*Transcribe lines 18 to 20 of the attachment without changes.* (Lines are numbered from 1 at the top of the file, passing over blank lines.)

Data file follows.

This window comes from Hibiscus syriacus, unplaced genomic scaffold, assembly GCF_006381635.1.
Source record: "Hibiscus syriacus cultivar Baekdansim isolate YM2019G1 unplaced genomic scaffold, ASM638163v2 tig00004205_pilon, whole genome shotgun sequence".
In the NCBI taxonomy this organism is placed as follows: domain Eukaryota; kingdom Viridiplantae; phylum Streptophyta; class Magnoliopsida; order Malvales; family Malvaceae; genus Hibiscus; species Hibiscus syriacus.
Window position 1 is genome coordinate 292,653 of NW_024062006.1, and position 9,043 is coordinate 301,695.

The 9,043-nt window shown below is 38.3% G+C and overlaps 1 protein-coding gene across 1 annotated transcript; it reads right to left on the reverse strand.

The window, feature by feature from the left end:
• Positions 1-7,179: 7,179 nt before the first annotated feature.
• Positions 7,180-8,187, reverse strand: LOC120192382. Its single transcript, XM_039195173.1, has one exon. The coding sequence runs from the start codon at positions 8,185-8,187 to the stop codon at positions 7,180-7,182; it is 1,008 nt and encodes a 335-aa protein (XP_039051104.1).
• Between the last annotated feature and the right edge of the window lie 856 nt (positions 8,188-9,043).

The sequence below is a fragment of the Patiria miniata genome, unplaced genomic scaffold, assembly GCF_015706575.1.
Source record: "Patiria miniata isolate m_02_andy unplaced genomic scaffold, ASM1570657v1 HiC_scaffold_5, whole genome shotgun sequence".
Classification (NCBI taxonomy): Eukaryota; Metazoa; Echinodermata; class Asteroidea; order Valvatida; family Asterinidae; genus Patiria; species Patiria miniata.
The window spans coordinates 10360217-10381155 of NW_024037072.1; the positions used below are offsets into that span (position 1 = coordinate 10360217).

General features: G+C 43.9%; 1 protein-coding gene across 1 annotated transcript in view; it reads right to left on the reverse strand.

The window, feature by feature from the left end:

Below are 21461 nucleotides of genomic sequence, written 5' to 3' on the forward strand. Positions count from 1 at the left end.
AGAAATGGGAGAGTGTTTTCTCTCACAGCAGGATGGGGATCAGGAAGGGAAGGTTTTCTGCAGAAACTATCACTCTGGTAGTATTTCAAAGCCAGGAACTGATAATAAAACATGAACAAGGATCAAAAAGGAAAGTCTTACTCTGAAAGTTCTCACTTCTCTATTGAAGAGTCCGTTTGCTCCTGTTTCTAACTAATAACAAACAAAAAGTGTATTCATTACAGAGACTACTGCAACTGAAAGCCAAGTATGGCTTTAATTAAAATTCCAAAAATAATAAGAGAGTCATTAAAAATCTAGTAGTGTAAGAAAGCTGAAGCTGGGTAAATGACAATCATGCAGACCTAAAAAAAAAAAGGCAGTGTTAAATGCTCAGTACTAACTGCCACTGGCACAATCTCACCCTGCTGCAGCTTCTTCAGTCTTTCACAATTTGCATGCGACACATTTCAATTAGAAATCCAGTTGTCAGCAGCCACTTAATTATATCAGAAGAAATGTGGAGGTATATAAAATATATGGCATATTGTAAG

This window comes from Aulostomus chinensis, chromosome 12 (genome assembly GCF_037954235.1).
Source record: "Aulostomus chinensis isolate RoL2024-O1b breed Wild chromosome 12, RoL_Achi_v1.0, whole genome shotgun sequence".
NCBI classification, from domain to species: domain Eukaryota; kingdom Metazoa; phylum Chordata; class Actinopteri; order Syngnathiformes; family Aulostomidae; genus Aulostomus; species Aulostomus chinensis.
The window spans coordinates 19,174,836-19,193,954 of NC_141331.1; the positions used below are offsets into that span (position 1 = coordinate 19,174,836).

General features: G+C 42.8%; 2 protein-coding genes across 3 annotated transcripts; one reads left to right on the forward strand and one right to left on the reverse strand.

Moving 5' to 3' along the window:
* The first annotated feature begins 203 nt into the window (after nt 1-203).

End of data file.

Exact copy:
This window comes from Aulostomus chinensis, chromosome 12 (genome assembly GCF_037954235.1).
Source record: "Aulostomus chinensis isolate RoL2024-O1b breed Wild chromosome 12, RoL_Achi_v1.0, whole genome shotgun sequence".
NCBI classification, from domain to species: domain Eukaryota; kingdom Metazoa; phylum Chordata; class Actinopteri; order Syngnathiformes; family Aulostomidae; genus Aulostomus; species Aulostomus chinensis.